Non-Surgical Root Canal

Non-Surgical Root Canal

What is a Root Canal?

Root canal treatment is a procedure to repair and save a badly damaged or infected tooth instead of having it extracted. This procedure involves removing the pulp in the middle of the tooth all the way down to the end of the tooth’s root. This is done to rid the patient of any excess decay, bacteria, and abscesses their tooth may have.

A root canal is one of the most common dental procedures performed, well over 15 million every year. This simple treatment can save your natural teeth and prevent the need of dental implants or bridges. The term “root canal” comes from the process of cleaning the canals inside a tooth’s root. Decades ago, root canals were extremely painful. With dental advances and local anesthetics, most patients have very little, if any, discomfort during or after the procedure. It can be more painful living with a severely decayed tooth.

Why do I Need a Root Canal?

Teeth have a soft core called dental pulp. The pulp extends from the visible part of the tooth all the way to the tip of the tooth’s root in the jawbone. It contains blood vessels, nerves, and connective tissue. When the tooth is cracked or has a deep cavity protruding into the pulp, bacteria and decay can enter the pulp. When left untreated, bacteria and decaying material can cause a serious infection, or tooth abscess, leading to pulp death, bone loss, or loss of the tooth itself.

How is a Root Canal Performed?

A successful root canal treatment requires several steps. First, dental x-rays are taken to check the extent of damage to the tooth. The patient will receive a local anesthetic to control pain, which can be severe if the tooth is abscessed. A rubberlike sheet called a dental dam is placed in the patient’s mouth to keep the tooth clean, isolated, and free of saliva during the treatment. The decay is removed, and an opening is made through the crown of the tooth to gain access to the pulp chamber. All of the infected or diseased pulp is removed, and then the pulp chamber and root canals are flushed and cleaned.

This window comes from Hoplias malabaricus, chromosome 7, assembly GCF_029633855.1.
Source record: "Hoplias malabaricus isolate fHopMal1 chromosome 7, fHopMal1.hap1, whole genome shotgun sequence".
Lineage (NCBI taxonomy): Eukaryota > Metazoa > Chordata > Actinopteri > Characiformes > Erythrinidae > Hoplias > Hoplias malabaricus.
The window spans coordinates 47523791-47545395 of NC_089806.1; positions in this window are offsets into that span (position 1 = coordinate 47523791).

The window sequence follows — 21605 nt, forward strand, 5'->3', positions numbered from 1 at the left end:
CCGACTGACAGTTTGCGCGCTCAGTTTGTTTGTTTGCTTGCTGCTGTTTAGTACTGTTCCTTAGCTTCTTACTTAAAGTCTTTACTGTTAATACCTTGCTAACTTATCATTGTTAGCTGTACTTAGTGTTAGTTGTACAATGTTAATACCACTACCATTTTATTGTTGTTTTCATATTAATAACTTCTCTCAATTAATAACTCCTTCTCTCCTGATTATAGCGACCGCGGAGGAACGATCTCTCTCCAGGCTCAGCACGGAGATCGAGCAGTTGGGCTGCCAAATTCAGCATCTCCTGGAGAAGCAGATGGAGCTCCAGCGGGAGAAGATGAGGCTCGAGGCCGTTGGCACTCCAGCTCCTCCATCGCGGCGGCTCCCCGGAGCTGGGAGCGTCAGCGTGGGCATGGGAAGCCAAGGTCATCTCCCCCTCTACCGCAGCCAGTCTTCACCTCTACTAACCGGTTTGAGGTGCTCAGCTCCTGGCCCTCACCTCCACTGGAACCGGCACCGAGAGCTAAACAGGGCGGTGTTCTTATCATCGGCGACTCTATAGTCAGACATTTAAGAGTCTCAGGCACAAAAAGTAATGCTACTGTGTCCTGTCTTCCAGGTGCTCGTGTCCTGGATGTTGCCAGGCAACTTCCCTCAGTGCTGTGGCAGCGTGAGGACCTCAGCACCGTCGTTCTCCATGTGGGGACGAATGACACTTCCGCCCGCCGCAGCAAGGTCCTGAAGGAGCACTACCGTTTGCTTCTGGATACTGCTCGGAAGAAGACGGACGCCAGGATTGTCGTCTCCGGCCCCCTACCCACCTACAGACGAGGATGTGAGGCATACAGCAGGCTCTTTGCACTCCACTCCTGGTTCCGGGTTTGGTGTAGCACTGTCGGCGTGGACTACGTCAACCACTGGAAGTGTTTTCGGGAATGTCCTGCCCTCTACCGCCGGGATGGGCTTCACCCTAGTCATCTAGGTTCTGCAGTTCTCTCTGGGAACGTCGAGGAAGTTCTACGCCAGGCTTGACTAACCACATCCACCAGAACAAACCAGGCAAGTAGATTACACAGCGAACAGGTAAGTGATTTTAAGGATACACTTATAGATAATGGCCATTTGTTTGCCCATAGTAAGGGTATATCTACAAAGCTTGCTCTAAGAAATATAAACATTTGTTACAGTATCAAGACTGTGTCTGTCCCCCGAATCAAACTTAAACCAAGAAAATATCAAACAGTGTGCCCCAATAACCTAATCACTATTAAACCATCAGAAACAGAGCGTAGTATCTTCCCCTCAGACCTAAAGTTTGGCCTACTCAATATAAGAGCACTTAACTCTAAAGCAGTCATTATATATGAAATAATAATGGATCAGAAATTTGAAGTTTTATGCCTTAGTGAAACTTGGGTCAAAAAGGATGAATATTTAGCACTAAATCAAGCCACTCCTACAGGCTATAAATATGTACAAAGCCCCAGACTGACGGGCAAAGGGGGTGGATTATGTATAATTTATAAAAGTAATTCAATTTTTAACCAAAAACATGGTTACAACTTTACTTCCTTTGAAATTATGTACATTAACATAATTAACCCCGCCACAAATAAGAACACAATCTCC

Root canals may be reshaped or enlarged to allow better access for filling. After cleaning and drying are complete, it’s time to fill the interior of the tooth. A sealer paste and a rubber compound is used to fill the tooth, followed by a dental filling to ensure the root canals are protected from saliva and bacteria. The final step to complete this root canal treatment is the restoration of the tooth. Usually a crown is placed on the tooth to keep it protected and allow it to return to its normal function.

What Happens after Treatment?

After root canal treatment, the restored tooth with the new crown should function normally and look cosmetically pleasing. If you follow good dental and oral hygiene, your restored tooth can last a lifetime. The tooth may be sensitive for a few days after the treatment is completed. This is completely normal. If the pain becomes worse or lasts for more than a few days, please contact our office so we can diagnose any problems.

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